Advent

Jesus Christ has come and will come again. This is the hope of the Church, whom He has redeemed and purchased by His blood. His coming is our joy, our treasure and our eager expectation. 

Advent, formed from a Latin word meaning coming or arrival, refers to the coming of Christ. Traditionally Advent season is the celebration of the first coming of Christ to the world and to draw anticipation for His second coming. This season is a time for reflecting and rejoicing, watching and waiting, and a time to soak in the promises of God and to look forward to those promises fulfilled with prayer and preparedness. 

 History and Traditions
(from The Village Church) 

The Advent season officially commences on the fourth Sunday (Advent Sunday) before Christmas and continues until Christmas Eve or Day. Various theological traditions celebrate the season through an array of customs. Perhaps the most popular tradition associated with the season is the use of an Advent calendar to mark the month of December. Modern Advent calendars typically include 24 “windows” that are opened (one per day) to reveal a poem, portion of Scripture, story, picture or small gift. As more windows are opened, expectancy increases in awaiting the final day, which represents the first advent of Christ.

Another popular tradition involves the use of an Advent candle or candles. This symbol is borrowed from the emphasis throughout Scripture of Jesus Christ being the Light of the World. (Matt. 4:16; John 1:4-9, 8:12) Those using one candle burn a little each day to mark the progression of the season. Each day a bit more of the candle is burned to represent the anticipation of Christmas. Others use a wreath with five candles in the middle. Each week a new candle is lit in anticipation of the final lighting on Christmas Eve or Day.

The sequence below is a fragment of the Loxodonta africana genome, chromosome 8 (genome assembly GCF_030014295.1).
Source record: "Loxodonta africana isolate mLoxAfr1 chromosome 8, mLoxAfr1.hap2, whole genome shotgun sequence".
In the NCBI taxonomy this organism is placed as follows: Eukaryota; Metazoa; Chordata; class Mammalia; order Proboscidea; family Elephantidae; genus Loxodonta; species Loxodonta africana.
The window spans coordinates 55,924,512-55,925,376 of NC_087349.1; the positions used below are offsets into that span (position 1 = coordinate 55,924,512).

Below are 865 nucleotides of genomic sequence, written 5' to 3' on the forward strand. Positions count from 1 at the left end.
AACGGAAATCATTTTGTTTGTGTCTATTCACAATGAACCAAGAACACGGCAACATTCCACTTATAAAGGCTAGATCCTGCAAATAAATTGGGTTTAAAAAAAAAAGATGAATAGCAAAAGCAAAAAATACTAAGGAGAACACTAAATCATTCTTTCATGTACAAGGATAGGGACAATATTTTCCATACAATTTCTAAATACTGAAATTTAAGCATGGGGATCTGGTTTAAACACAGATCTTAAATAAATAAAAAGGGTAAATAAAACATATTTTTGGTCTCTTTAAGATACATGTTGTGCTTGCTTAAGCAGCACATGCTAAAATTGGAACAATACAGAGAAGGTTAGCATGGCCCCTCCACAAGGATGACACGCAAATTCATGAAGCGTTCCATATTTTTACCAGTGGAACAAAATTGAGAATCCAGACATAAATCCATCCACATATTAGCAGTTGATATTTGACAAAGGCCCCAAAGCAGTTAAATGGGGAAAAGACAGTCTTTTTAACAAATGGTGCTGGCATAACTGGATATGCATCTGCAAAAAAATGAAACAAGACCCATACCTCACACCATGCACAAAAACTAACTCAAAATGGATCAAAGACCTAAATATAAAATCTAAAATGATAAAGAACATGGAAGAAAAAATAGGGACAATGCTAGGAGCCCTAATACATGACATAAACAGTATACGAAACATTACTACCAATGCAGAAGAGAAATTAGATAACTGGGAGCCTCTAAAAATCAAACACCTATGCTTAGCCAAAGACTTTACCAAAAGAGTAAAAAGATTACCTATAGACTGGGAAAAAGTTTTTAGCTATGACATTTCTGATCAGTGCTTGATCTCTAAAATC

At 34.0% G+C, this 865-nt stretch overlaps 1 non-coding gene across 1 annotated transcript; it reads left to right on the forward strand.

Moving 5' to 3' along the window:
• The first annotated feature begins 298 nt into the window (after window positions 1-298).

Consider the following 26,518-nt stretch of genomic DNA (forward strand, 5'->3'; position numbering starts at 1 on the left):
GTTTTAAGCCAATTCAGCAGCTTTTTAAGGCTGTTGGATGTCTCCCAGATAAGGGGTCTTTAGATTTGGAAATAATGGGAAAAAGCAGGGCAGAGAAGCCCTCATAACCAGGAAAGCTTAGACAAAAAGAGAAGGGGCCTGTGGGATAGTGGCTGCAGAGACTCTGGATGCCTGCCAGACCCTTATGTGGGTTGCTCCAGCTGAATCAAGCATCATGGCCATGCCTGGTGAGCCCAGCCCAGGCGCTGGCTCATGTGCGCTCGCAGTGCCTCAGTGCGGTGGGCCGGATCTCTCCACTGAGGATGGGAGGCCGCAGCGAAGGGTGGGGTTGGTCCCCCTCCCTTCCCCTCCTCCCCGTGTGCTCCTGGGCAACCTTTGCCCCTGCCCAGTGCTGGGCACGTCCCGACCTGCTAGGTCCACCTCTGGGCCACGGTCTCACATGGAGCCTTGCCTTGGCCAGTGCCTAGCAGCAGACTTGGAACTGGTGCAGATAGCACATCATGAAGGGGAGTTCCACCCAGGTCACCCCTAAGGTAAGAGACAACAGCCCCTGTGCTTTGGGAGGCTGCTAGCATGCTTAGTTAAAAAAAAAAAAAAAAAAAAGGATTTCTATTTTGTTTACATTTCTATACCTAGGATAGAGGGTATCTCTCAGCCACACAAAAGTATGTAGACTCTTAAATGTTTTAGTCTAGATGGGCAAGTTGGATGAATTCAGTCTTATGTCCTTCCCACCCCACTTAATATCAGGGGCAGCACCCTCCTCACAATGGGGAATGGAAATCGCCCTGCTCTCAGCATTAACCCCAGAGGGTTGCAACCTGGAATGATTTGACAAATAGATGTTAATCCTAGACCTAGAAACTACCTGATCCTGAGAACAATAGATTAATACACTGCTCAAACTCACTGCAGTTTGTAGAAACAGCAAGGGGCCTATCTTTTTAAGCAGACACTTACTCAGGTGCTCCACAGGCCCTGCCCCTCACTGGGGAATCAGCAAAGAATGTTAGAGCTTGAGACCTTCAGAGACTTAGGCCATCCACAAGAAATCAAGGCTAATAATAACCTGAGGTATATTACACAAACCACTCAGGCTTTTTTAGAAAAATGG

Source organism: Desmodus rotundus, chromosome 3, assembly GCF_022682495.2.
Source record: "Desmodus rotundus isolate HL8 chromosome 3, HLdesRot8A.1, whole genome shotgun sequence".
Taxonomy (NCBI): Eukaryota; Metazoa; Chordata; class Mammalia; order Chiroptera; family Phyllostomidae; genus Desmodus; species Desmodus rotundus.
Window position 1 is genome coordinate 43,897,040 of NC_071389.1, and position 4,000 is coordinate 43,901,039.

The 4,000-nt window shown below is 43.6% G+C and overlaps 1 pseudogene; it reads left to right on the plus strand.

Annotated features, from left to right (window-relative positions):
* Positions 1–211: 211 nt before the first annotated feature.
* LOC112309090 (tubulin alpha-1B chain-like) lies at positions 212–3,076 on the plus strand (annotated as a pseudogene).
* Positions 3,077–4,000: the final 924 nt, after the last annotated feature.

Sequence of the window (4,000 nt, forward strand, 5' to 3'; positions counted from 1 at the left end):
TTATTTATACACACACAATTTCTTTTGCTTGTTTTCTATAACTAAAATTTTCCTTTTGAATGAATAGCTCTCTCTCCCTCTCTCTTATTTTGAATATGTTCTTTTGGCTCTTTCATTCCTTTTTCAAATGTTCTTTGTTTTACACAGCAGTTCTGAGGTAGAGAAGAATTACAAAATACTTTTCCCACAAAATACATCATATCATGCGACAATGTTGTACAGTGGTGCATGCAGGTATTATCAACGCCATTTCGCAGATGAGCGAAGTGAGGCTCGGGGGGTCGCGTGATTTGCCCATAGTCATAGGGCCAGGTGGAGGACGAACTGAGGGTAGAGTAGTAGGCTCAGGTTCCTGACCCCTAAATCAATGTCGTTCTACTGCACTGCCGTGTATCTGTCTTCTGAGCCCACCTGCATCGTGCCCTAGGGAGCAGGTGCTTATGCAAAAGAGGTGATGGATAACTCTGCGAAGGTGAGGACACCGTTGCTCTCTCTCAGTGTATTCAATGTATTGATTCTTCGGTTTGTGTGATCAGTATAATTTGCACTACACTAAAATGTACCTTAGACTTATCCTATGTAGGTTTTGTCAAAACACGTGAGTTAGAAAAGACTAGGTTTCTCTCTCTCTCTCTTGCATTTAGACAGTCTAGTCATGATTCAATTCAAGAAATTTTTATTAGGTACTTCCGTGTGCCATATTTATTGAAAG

You also often see an emphasis on particular colors in the celebration of Advent. Whereas modern Christmas celebrations focus on red and green, the historical colors of Advent are purple (symbolizing royalty) and blue (symbolizing hope). Given the association of purple with Easter and Lent, modern Advent celebrations often emphasize blue.

Advent Guide

Our Advent guide serves as a springboard to help you with finding sound resources that fit you and/or your family's schedules this Advent season. Our goal is that the resources recommended in our Advent guide will draw excitement and expectations for the coming Christ to make all things new, as well as a reflecting on the gracious gift God has given to you by sending His only Son to live the life you can’t, to die the death you deserve and conquering death. 

Don’t let another Christmas season fly by without taking the opportunity to remember and reflect  upon all God has done and will do!